People who are planning on emigrating to Spain have a number of things to consider before they make the move. For dog owners, one of the most important considerations is whether or not they will be able to take their beloved dog to Spain. Fortunately, emigrating to Spain with your dog is not only possible, it is fairly easy and the good news is dogs are not forced to go through quarantine. Here are the steps you need to follow if you are planning on travelling to Spain with your dog.
Applying for a Pet Passport
If you are thinking about travelling to Spain with your dog, you will need to ensure that you have an up to date pet passport. To obtain a pet passport, your dog must be more than twelve weeks old, while it also needs to be micro-chipped, be treated for tapeworms and have up to date vaccinations.
Getting Your Dog Micro-chipped
The first step in preparing to take you’re your dog to Spain is getting a microchip implanted. It is important to note that the microchip needs to consist of fifteen digits and must comply with ISO 11784/11785.
Vaccines and Boosters when taking your dog to Spain
Just like their human counterparts, dogs need to have certain type of vaccinations before they are permitted to travel. After it has been micro-chipped, your dog will need to receive a rabies vaccination. It is important to get this done as early as possible, as your dog will not be allowed to travel within 21 days of receiving the vaccine. However, if your dog is receiving a booster shot rather than the original rabies vaccination there is no waiting period before travel is possible.
Pet Health Certificate for Spain
You will need to obtain a pet health certificate from a licensed veterinarian and carry it with you at all times while you travel with your dog. The veterinarian needs to complete a non-commercial EU health certificate specifically for Spain to show that you are travelling with your dog for personal rather than commercial reasons and this must be done within 10 days of travelling. People who are travelling from the United States must seek assistance from a veterinarian who is accredited by the USDA and the health certificate either needs to be endorsed by the State USDA office, a civilian government veterinarian who is employed by the military or completed by a military Veterinary Corps Officer. This form will allow you to travel in Spain with your dog for four months.
Travelling with Your Dog by Air
Although taking the dog to Spain on an aeroplane may seem a bit daunting, it is really quite simple. It is important to note that unless your dog is a service or emotional support animal it will have to travel as manifest cargo on a specially approved airline. The type of carrier that your dog is permitted to travel in is also regulated and this should be checked with the airline of your choice as well as your veterinarian to make sure that the journey is as stress-free as possible.
Travelling by Car
This is perhaps the easiest way of taking a dog to Spain, as you can keep your right by your side throughout the journey. Dogs are likely to feel more comfortable if they are able to travel in a familiar car, while you will also have the luxury of being able to stop whenever you need to in order to let your dog stretch its legs or go to the toilet. The great thing about taking a trip with your dog by car is that you can allow plenty of time to explore Europe on the way and perhaps check into a pet hotel for the night somewhere such as France so that you can arrive at your destination feeling refreshed and relaxed, while dogs are allowed to travel through the Eurotunnel as long as they remain in the car during the 35-minute crossing.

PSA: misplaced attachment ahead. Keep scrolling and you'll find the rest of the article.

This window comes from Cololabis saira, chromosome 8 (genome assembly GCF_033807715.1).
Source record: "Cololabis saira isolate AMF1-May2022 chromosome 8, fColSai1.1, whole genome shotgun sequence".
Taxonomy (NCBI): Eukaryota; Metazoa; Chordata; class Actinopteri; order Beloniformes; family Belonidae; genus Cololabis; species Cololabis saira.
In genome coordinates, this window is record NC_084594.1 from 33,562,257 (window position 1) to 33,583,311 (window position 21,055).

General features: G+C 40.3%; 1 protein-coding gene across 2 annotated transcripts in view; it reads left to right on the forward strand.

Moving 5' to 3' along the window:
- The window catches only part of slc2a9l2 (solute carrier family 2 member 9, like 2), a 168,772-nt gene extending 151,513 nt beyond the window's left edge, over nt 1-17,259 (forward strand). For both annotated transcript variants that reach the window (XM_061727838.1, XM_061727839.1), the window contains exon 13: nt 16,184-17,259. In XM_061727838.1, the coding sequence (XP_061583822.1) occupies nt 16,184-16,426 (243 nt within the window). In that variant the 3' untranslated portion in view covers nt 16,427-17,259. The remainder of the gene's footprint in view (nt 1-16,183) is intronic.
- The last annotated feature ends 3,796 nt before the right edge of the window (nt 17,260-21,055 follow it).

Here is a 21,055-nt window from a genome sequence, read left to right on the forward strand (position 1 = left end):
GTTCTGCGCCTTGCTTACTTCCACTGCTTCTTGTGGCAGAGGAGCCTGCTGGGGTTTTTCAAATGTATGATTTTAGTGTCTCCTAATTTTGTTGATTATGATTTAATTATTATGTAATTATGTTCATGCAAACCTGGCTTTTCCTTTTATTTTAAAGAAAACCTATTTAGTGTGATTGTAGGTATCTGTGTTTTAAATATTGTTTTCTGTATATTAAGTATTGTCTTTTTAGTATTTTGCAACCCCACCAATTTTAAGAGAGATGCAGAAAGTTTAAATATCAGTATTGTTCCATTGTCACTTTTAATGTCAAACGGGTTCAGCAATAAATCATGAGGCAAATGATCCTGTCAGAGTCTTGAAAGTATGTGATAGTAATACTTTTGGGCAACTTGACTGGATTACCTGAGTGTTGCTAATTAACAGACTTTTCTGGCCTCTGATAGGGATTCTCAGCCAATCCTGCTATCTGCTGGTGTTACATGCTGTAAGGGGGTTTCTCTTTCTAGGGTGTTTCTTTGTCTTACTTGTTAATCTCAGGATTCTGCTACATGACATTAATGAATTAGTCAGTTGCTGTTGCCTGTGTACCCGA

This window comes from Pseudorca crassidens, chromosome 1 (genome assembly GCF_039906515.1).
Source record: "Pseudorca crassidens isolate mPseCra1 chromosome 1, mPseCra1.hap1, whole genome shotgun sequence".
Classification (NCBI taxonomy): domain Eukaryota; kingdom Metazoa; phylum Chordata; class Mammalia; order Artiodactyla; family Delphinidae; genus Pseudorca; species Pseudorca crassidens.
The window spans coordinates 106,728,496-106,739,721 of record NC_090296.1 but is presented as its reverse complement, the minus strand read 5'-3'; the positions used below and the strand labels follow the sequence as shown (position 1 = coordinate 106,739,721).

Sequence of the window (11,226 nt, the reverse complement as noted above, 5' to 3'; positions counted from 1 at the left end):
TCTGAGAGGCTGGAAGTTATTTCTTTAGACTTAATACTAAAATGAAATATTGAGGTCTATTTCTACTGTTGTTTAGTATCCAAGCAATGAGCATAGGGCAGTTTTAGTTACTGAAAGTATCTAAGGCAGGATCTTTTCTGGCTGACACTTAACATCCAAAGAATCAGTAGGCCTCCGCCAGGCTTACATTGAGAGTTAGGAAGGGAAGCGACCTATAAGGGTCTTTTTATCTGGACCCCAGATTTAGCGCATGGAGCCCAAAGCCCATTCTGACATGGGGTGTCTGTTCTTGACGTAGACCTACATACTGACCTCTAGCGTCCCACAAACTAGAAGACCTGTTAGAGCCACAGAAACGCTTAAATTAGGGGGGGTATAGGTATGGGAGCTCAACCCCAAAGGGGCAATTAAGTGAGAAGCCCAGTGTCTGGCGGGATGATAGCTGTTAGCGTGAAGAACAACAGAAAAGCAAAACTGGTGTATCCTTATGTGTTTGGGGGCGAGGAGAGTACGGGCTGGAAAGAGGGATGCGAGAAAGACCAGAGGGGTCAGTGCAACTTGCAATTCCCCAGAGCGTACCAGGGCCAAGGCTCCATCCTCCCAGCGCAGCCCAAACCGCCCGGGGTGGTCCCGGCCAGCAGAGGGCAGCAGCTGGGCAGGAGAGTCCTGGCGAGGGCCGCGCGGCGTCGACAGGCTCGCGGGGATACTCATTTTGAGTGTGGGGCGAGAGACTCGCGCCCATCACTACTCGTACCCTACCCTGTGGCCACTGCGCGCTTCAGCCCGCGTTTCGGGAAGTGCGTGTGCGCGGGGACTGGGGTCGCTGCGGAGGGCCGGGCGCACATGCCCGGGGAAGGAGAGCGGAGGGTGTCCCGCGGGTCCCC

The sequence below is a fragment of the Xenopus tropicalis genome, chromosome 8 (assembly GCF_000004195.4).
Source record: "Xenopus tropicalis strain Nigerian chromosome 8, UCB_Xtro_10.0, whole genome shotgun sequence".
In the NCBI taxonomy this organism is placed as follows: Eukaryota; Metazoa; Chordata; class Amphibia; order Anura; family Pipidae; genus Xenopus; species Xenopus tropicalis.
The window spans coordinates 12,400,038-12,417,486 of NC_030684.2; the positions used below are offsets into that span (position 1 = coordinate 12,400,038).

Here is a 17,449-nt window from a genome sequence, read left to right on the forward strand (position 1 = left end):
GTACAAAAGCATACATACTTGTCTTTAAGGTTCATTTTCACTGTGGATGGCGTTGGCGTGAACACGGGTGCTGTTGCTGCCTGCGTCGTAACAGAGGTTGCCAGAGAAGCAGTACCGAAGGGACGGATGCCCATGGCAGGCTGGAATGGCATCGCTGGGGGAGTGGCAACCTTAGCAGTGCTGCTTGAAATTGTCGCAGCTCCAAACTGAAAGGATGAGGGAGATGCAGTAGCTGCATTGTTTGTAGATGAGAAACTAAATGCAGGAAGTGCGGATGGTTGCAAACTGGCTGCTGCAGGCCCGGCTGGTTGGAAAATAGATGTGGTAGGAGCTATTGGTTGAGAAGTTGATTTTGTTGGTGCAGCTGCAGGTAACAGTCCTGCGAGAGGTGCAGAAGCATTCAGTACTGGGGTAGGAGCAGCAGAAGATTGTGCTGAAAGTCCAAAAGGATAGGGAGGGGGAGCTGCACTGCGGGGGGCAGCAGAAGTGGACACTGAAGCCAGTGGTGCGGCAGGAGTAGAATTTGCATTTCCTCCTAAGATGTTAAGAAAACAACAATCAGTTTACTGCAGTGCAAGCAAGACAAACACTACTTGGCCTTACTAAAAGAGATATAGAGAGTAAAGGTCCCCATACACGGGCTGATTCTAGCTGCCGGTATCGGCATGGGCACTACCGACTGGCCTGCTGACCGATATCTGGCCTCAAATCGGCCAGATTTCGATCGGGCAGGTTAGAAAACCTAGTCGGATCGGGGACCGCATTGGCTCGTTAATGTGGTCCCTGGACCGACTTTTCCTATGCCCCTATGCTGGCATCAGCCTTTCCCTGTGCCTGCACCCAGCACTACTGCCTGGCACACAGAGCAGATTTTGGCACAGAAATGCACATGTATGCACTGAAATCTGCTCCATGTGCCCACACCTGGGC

Crossing by Ferry
A special pet transportation service is offered by Brittany Ferries from Portsmouth to Santander and Bilbao. These ferries come complete with special per exercise areas where your pooch will be permitted to stretch its legs any time that is desired. Around 70,000 pets make the crossing each and every year and most dogs take to travelling by ferry fairly easily.
Relocating to Spain with a Puppy
Just like dogs, puppies need to be vaccinated against rabies before they are permitted to enter Spain. However, this vaccination cannot be administered to a puppy that is younger than twelve weeks old, while it is necessary to wait twenty-one days after the vaccination has been administered before the puppy will be cleared to travel to Spain.
Essential Items to Pack
Taking a dog to Spain is sure to be smoother if you are fully packed and prepared. In order to help your dog remain calm during the journey, it is a good idea to bring a familiar blanket that smells like home as well as their favourite toy. You also need to keep your pet passport close to hand along with details of vaccinations and any medications that your dog regularly takes.
Brushing or combing your dog can help to keep them calm on long journeys, while it is a good idea to pack plenty of dog food as well as special dog treats such as edible chews that are particularly long-lasting. Of course, you will also need to pack a portable water bowl and make sure that your dog drinks regularly in order to avoid dehydration. Other essential items include a lead, a spare collar and lead and plenty of poop bags. Also, consider putting together a special dog first aid kit and installing a dog seat belt if you will be travelling by car.
While it may seem a little overwhelming at first, relocating to Spain with your precious pooch in tow is fairly simple. As everyone knows, a dog is man’s best friend and there is no need to leave your precious pooch behind when you start life in a new country.